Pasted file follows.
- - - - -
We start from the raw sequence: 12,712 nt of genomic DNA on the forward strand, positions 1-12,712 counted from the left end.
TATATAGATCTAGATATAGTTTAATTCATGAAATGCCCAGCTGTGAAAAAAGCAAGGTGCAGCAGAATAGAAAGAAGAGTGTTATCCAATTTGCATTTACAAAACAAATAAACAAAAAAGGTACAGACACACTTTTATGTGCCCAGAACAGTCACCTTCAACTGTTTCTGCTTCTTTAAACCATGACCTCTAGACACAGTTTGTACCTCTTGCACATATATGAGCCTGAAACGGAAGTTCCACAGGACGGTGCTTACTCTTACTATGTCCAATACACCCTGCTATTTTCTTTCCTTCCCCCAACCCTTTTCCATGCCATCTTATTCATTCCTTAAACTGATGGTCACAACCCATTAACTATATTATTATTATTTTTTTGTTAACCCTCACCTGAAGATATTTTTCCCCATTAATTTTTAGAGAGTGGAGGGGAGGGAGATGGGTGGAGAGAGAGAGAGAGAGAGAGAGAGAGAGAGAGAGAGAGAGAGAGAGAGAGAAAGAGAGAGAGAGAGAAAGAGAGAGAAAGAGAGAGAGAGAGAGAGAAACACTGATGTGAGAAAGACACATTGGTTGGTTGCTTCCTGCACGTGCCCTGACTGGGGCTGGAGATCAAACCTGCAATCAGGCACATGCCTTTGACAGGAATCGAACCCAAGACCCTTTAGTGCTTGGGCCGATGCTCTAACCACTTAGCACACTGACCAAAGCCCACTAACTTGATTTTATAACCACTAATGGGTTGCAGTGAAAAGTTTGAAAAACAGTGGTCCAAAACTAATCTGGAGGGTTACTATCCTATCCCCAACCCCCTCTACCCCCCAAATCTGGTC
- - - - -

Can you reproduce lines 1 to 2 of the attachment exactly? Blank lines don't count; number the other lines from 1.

We start from the raw sequence: 12,712 nt of genomic DNA on the forward strand, positions 1-12,712 counted from the left end.
TATATAGATCTAGATATAGTTTAATTCATGAAATGCCCAGCTGTGAAAAAAGCAAGGTGCAGCAGAATAGAAAGAAGAGTGTTATCCAATTTGCATTTACAAAACAAATAAACAAAAAAGGTACAGACACACTTTTATGTGCCCAGAACAGTCACCTTCAACTGTTTCTGCTTCTTTAAACCATGACCTCTAGACACAGTTTGTACCTCTTGCACATATATGAGCCTGAAACGGAAGTTCCACAGGACGGTGCTTACTCTTACTATGTCCAATACACCCTGCTATTTTCTTTCCTTCCCCCAACCCTTTTCCATGCCATCTTATTCATTCCTTAAACTGATGGTCACAACCCATTAACTATATTATTATTATTTTTTTGTTAACCCTCACCTGAAGATATTTTTCCCCATTAATTTTTAGAGAGTGGAGGGGAGGGAGATGGGTGGAGAGAGAGAGAGAGAGAGAGAGAGAGAGAGAGAGAGAGAGAGAGAGAGAGAAAGAGAGAGAGAGAGAAAGAGAGAGAAAGAGAGAGAGAGAGAGAGAAACACTGATGTGAGAAAGACACATTGGTTGGTTGCTTCCTGCACGTGCCCTGACTGGGGCTGGAGATCAAACCTGCAATCAGGCACATGCCTTTGACAGGAATCGAACCCAAGACCCTTTAGTGCTTGGGCCGATGCTCTAACCACTTAGCACACTGACCAAAGCCCACTAACTTGATTTTATAACCACTAATGGGTTGCAGTGAAAAGTTTGAAAAACAGTGGTCCAAAACTAATCTGGAGGGTTACTATCCTATCCCCAACCCCCTCTACCCCCCAAATCTGGTC